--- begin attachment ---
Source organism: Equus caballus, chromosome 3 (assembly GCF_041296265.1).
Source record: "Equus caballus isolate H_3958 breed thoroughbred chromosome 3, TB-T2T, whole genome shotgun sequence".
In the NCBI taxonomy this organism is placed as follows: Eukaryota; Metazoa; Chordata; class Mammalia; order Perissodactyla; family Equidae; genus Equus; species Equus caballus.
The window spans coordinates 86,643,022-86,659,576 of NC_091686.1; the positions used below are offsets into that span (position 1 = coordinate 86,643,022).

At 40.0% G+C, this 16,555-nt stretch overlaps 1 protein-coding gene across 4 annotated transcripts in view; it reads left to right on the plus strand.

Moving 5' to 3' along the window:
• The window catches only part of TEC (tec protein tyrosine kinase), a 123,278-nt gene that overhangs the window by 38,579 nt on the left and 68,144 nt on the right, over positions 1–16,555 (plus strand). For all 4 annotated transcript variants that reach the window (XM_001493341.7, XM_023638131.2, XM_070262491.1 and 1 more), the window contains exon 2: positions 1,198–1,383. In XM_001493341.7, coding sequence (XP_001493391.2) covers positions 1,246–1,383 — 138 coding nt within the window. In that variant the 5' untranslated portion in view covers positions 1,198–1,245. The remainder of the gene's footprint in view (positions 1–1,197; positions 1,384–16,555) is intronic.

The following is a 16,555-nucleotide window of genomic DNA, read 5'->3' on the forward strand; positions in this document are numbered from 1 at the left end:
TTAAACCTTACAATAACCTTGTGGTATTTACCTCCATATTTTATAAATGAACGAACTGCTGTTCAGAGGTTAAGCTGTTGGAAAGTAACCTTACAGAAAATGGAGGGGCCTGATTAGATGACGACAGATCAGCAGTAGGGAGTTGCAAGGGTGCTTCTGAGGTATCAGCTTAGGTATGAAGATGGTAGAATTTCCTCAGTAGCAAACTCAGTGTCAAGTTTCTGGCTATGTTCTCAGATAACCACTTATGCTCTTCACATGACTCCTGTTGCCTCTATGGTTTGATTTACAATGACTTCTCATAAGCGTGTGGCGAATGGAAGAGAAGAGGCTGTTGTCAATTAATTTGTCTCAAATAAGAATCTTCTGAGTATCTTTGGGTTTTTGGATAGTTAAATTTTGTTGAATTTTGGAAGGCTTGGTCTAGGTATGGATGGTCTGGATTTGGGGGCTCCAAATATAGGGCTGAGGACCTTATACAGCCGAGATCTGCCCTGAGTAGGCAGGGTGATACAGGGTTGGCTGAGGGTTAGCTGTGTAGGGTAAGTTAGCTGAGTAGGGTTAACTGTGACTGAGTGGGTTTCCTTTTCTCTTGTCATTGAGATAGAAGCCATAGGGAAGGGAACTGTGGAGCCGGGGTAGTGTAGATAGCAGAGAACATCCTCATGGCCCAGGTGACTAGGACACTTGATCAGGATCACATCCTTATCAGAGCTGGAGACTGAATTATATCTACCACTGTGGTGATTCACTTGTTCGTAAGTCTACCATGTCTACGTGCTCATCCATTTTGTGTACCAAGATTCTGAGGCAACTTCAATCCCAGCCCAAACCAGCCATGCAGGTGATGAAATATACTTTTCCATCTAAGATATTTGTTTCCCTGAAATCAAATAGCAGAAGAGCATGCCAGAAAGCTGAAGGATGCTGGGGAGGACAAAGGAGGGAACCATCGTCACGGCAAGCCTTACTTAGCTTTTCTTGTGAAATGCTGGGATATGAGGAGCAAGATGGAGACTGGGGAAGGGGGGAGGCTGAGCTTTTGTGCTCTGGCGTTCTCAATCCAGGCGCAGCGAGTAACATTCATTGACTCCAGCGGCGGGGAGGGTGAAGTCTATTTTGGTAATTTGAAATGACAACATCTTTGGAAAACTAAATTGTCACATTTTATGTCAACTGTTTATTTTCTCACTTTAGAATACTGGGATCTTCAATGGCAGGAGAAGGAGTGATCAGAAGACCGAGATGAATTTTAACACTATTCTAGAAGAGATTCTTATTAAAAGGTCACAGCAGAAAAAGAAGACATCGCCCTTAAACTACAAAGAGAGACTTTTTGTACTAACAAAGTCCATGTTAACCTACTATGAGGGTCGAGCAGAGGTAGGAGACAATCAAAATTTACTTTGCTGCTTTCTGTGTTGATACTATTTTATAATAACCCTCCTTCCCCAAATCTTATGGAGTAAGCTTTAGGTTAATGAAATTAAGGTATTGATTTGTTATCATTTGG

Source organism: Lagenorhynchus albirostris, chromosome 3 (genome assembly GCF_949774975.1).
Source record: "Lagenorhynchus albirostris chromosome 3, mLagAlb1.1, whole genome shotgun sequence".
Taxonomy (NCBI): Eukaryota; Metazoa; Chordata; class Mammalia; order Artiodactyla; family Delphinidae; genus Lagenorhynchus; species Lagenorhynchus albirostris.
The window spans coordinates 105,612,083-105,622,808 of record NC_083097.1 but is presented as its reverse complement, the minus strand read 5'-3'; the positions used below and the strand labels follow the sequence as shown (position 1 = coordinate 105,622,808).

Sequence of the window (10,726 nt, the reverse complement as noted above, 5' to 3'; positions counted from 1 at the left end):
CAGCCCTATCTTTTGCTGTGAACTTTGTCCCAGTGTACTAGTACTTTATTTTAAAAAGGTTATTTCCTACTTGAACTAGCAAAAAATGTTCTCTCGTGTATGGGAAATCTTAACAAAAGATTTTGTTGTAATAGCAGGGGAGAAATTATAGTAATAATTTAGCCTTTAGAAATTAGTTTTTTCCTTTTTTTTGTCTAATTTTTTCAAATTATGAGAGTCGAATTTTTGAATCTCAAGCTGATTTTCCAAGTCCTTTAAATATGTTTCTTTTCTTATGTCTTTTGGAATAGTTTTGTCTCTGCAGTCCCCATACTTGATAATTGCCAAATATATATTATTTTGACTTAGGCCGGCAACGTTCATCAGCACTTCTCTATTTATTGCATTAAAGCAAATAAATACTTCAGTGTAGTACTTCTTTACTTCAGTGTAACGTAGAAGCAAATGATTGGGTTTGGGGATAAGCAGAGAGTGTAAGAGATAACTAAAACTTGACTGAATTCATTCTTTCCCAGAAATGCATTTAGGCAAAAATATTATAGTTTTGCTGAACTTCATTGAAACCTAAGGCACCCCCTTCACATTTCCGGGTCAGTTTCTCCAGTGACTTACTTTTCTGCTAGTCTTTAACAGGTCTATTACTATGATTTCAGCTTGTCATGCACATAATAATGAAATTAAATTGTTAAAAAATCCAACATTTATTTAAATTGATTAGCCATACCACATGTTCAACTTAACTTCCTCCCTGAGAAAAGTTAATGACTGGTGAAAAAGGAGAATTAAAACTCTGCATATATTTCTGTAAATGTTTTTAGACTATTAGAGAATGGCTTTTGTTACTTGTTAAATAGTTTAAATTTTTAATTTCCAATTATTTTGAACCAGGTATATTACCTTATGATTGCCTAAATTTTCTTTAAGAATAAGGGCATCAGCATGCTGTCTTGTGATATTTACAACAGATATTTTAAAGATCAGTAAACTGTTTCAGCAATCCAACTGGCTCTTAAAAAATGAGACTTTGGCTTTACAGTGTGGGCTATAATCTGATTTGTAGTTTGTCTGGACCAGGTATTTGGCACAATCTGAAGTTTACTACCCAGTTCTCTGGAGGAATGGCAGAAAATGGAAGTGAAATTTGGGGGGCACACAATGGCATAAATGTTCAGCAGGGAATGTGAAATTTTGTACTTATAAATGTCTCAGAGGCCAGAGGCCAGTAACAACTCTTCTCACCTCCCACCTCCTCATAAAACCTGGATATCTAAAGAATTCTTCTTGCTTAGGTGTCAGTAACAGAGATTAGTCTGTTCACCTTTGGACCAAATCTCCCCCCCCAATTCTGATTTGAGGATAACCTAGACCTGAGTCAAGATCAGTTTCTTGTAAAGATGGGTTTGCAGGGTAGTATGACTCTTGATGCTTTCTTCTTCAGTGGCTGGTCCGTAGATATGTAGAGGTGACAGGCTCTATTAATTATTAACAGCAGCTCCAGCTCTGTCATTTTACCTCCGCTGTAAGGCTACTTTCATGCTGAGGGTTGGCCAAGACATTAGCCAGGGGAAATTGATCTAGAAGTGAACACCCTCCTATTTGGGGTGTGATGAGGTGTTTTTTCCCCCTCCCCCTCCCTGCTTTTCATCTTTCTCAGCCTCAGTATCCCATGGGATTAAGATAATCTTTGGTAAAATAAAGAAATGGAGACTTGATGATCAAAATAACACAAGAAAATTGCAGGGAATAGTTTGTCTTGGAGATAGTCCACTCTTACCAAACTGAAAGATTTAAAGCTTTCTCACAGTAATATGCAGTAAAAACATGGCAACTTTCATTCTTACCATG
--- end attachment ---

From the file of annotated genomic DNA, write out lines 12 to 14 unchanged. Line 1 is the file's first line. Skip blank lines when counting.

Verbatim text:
Taxonomy (NCBI): Eukaryota; Metazoa; Chordata; class Mammalia; order Artiodactyla; family Delphinidae; genus Lagenorhynchus; species Lagenorhynchus albirostris.
The window spans coordinates 105,612,083-105,622,808 of record NC_083097.1 but is presented as its reverse complement, the minus strand read 5'-3'; the positions used below and the strand labels follow the sequence as shown (position 1 = coordinate 105,622,808).

Sequence of the window (10,726 nt, the reverse complement as noted above, 5' to 3'; positions counted from 1 at the left end):